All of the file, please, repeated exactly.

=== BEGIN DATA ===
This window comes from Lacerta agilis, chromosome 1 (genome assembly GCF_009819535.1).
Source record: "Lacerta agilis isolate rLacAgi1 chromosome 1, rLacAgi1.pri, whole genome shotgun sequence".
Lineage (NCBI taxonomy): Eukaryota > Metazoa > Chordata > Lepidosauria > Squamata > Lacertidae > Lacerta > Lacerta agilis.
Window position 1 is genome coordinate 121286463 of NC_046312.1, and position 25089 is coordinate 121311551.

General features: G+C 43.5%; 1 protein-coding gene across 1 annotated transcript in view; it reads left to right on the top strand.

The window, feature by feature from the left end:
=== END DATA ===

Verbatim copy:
This window comes from Lacerta agilis, chromosome 1 (genome assembly GCF_009819535.1).
Source record: "Lacerta agilis isolate rLacAgi1 chromosome 1, rLacAgi1.pri, whole genome shotgun sequence".
Lineage (NCBI taxonomy): Eukaryota > Metazoa > Chordata > Lepidosauria > Squamata > Lacertidae > Lacerta > Lacerta agilis.
Window position 1 is genome coordinate 121286463 of NC_046312.1, and position 25089 is coordinate 121311551.

General features: G+C 43.5%; 1 protein-coding gene across 1 annotated transcript in view; it reads left to right on the top strand.

The window, feature by feature from the left end: